Sisters set aside sibling rivalry to support successful venture
Three giggly sisters grew up in the same home with similar interests in girlish fascinations — ruffles and bows, fashionable clothes and the creative arts.
They were inspired by their mother, Carolee McMullin, who published tole painting books and started a scrapbook business in the mid-1980s. Family always came first though, and as the children turned into young adults, the girls became an integral part of the business, now named ADORNit of Hyde Park, Utah. Collectively, the three sisters are known as the ADORNit Girls: Georgana, 30; Alison, 26; and Jackie, 24.
The trio remembers as children and teens how they often stuffed packages for shipping, traveled to trade shows, worked part-time in various positions and developed a great enthusiasm for the company.
Jackie attributes much of their success to the fact that theirs is a family pursuit, and that they are looking for fresh, innovative styles, “not other people’s ideas.”
“We enjoy fashion, and we pull inspiration from the fashion industry,” she says.
In 2009, the company began designing and manufacturing quilting fabrics. It also sells clothing and accessories through a retail store in Hyde Park and recently opened a boutique in nearby Logan, Utah.
“ADORNit has a style for every age group, something that appeals to every woman,” says Jackie, company manager.
The sisters and their mother, the company’s founder and CEO, work together every single day, they have Sunday dinner together and other sporadic dinners.
“We’re always thinking and talking about work. That’s what makes our company different and, I think, successful. We have four brains together,” Jackie says.
When they aren’t together physically, the talented women keep the ideas flowing digitally.
“It’s so funny,” Jackie laughs, “we group-text all night long and send photos (on their smartphones). What do you think of this? Oooh, look at this.”
Right now at work, they are busy getting ready to ship to retailers a new line of fabric called “Crazy for Daisies” and a pattern book to go with it. The fabric collection is light and perfect for spring and summer projects, Jackie says.
All three daughters are married and live within 20 minutes of the business in Hyde Park. The two older ones have children as well. Georgana Hall is the company president; Alison Lindhart is vice president and an illustrative artist; and Jackie Berryhill is manager and handles public relations.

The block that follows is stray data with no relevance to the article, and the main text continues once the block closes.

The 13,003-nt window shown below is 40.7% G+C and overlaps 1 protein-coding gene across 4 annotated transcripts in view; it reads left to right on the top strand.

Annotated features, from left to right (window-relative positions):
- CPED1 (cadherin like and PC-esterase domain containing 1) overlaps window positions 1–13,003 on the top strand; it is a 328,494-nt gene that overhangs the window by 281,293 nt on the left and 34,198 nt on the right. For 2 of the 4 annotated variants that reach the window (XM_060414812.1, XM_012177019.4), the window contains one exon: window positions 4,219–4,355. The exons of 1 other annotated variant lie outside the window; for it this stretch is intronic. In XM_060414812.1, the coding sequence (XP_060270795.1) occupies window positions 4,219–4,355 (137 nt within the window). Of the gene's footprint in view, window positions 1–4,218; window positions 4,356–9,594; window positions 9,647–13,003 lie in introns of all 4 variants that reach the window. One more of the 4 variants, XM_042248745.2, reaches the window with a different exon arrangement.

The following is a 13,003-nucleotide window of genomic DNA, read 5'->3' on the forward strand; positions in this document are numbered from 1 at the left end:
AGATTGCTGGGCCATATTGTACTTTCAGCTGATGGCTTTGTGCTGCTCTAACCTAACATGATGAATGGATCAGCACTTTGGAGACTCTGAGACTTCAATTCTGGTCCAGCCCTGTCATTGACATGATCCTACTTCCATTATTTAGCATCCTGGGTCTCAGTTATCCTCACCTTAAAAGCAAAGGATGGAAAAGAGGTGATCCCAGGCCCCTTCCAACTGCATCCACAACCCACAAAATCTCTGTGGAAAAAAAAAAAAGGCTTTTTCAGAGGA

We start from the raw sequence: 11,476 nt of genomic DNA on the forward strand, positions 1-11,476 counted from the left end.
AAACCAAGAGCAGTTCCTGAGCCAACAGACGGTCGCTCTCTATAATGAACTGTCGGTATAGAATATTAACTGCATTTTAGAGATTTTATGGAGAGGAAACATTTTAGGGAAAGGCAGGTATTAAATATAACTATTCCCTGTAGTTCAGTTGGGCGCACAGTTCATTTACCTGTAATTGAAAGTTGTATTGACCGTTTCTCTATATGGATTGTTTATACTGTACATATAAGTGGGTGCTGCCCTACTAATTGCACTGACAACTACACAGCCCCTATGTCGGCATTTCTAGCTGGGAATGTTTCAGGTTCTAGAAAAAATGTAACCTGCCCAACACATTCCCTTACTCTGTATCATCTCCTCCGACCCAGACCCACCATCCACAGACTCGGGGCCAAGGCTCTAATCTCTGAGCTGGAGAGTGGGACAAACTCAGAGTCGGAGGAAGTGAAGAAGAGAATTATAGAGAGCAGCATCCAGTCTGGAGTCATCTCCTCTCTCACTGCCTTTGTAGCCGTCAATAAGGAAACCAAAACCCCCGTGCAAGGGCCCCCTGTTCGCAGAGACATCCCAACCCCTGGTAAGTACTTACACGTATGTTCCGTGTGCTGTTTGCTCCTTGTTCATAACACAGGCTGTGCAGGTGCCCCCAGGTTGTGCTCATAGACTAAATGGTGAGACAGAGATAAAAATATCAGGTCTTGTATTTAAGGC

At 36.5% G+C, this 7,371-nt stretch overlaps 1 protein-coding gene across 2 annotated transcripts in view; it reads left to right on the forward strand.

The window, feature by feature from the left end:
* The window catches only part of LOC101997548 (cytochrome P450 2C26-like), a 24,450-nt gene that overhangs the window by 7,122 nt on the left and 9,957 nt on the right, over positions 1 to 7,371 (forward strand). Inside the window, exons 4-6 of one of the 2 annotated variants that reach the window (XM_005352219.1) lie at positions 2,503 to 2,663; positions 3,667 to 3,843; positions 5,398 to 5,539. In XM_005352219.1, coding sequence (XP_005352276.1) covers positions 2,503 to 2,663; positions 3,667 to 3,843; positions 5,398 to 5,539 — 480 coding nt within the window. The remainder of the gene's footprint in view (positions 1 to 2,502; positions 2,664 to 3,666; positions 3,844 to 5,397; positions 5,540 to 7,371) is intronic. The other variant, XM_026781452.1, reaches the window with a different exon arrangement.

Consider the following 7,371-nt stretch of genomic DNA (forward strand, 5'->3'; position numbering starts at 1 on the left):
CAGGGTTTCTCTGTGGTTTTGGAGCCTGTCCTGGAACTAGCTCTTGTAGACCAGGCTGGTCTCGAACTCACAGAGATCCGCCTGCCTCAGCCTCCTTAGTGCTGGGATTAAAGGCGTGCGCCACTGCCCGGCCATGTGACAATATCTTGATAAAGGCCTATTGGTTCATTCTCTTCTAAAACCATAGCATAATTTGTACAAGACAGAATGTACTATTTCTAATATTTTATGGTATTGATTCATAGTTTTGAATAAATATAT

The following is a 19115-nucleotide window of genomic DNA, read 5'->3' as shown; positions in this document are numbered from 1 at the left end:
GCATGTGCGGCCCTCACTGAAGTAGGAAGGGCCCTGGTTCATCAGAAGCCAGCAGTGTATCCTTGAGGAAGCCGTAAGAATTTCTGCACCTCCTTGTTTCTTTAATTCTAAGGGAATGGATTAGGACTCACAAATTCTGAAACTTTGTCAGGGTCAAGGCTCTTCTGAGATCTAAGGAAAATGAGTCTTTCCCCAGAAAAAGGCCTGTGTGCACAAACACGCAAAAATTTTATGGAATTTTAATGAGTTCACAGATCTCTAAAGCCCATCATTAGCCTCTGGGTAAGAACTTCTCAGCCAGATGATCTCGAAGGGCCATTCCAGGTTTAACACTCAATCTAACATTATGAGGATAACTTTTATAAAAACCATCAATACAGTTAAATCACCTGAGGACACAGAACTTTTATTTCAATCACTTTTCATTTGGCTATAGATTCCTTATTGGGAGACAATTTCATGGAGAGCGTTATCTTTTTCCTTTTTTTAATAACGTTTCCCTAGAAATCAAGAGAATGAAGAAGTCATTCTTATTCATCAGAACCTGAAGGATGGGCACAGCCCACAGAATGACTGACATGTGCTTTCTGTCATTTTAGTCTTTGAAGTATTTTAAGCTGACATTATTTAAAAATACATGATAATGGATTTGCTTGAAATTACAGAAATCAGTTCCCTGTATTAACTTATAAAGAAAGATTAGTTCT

Besides the sisters, Carolee and her husband, Corey, have two sons, affectionately referred to as the ADORNit Boys. They also help by working in the woodshop with scrapbook and decoupage supplies, shipping fabric and stocking shelves — “the heavy lifting,” according to Jackie. Dad is involved, too, helping Mom make business decisions and driving a forklift in the warehouse. Sometimes even the sons-in-law “get roped into” the family business, she says.
In addition to the store work, the three girls write a collective blog and keep their fans updated on recent creative projects through Instagram postings and a Facebook page. Jackie enjoys working with mixed media, and recently posted a wreath wrapped with fabric and decorated with coordinated paper from ADORNit collections. Her older sister, Georgana, really loves sewing and quilting, so her offerings are usually related to stitching, Jackie says.
Here’s Jackie’s run-down of the four women’s specialties:
■ Mother Carolee is fond of bright colors and hand-draws many of her designs.
■ Georgana leans toward contemporary, modern looks with simple and classic lines.
■ Alison likes bold, loud and busy configurations.
■ Jackie goes for a soft, vintage feel.
As a cohesive unit, Jackie says, “we like to help each other, give input and mold ideas and make something wonderful.”
Their individual styles often influence specific fabric lines from season to season, so they each see their own work spotlighted.
But with all these great ideas swirling around all the time, can’t it be overwhelming and confusing when final decisions have to be made?
“Well, we all are very opinionated, and we are very truthful with each other,” Jackie explains, “but we respect one another, and we always trust Mom’s instincts. She has the most experience, and Carolee always has the final word.”
Bottom line in this family business: Mother knows best.